A tribe reclaims its ancestors in New York

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A hushed group of people, nearly four dozen strong, slipped into the American Museum of Natural History, ahead of the crowds. Their cheeks were smeared with rust-colored dye, red and white woven bands encircled their heads.

They were at the end of a journey that had, in its way, taken years. Unlike the thousands of schoolchildren that filled the museum's halls Monday, these 46 visitors were there for an altogether different purpose: to take their ancestors home.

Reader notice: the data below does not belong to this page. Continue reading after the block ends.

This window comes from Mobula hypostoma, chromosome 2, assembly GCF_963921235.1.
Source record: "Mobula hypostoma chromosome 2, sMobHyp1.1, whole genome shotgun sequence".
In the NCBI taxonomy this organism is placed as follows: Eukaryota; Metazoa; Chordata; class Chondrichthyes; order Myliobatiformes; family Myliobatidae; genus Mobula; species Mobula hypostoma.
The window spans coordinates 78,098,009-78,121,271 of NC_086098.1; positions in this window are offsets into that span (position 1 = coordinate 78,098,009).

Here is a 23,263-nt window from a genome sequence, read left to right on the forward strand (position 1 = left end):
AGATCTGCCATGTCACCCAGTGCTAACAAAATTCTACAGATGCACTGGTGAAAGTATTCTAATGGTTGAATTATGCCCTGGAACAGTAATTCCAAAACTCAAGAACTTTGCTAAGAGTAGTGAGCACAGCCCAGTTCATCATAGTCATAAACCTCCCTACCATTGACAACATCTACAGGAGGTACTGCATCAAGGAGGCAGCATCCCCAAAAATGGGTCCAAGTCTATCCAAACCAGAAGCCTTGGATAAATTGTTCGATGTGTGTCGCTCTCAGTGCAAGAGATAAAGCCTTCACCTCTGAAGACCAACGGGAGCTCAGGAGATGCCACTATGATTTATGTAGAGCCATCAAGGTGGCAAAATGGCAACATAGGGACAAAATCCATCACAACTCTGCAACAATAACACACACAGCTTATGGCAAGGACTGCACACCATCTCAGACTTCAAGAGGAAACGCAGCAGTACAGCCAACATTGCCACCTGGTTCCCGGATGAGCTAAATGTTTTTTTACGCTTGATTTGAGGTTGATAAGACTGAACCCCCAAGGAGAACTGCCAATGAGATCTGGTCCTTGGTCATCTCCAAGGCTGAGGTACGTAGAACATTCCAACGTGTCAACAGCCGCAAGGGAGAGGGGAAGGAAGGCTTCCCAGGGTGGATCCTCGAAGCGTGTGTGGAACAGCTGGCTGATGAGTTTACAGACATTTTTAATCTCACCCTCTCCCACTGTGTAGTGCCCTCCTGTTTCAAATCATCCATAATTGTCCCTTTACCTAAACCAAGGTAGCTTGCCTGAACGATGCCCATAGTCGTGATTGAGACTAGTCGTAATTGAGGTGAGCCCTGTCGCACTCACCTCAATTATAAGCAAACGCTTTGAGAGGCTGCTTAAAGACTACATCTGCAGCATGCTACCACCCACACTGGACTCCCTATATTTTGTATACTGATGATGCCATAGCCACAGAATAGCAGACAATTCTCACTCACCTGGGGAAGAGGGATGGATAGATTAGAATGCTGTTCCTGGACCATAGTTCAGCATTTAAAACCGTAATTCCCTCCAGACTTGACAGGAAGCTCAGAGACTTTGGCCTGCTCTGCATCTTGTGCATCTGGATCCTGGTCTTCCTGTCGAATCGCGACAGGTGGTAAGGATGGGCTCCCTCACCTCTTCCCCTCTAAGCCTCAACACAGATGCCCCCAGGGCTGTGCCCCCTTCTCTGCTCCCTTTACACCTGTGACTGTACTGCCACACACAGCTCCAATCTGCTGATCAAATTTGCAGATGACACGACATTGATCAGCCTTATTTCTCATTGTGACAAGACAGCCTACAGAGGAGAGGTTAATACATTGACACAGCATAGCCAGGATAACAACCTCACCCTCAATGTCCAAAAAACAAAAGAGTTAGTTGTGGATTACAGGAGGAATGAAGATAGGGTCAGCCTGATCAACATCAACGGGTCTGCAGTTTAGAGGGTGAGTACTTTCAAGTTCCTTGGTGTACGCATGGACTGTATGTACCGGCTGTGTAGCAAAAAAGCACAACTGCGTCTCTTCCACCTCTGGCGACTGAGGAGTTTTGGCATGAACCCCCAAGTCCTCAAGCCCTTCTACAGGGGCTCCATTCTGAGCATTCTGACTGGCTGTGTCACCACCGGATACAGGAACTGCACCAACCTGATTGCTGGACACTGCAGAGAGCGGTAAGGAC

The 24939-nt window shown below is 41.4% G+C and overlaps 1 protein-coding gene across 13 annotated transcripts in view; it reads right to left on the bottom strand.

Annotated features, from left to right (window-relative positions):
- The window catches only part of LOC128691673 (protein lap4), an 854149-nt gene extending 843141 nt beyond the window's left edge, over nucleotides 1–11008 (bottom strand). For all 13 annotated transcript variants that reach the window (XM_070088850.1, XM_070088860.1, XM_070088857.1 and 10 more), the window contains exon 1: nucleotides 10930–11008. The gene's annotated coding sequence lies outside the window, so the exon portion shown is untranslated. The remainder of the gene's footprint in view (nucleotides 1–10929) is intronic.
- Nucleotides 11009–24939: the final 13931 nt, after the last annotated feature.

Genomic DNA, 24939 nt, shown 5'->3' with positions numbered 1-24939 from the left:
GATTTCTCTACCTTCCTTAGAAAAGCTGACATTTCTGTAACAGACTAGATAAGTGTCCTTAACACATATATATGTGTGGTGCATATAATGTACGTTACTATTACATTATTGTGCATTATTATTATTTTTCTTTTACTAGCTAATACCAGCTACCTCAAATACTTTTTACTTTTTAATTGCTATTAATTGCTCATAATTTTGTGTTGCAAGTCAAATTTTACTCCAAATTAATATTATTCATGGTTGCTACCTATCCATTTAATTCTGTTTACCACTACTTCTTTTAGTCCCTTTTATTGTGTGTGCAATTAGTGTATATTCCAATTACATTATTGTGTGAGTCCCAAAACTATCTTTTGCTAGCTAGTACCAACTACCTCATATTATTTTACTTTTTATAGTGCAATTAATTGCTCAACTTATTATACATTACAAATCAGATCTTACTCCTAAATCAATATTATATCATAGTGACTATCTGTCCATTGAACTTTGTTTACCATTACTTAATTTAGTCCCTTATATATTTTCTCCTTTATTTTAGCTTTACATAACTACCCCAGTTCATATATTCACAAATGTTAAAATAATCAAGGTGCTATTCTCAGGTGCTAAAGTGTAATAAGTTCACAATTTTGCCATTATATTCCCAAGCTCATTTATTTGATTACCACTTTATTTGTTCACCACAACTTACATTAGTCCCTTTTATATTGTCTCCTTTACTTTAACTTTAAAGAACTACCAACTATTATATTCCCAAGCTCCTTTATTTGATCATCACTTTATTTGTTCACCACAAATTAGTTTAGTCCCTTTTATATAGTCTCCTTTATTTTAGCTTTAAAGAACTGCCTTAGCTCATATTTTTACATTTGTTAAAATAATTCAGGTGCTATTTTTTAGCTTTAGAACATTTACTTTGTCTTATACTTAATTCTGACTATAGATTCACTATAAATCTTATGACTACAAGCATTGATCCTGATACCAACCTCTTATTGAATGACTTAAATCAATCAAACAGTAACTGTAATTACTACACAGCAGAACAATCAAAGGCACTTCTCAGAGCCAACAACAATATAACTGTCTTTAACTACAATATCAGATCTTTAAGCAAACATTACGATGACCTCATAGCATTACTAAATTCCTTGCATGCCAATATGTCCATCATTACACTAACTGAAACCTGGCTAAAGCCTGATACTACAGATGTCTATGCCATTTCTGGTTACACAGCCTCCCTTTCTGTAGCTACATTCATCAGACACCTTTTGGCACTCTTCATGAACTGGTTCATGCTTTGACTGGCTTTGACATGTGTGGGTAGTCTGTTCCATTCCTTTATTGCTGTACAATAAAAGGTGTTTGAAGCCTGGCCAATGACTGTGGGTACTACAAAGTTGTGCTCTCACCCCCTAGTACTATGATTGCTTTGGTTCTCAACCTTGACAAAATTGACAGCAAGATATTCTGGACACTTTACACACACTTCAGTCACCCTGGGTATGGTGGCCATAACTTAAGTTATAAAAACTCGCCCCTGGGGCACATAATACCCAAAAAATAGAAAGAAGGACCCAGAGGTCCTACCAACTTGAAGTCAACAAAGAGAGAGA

"Our people are humans; we aren't tokens," said Chief Vern Jacks, who heads the Tseycum First Nation, a tiny native tribe from northern Vancouver Island, in British Columbia.

With the museum's full consent, the Tseycum tribe will be repatriating the remains of 55 of their ancestors to Canada this week.

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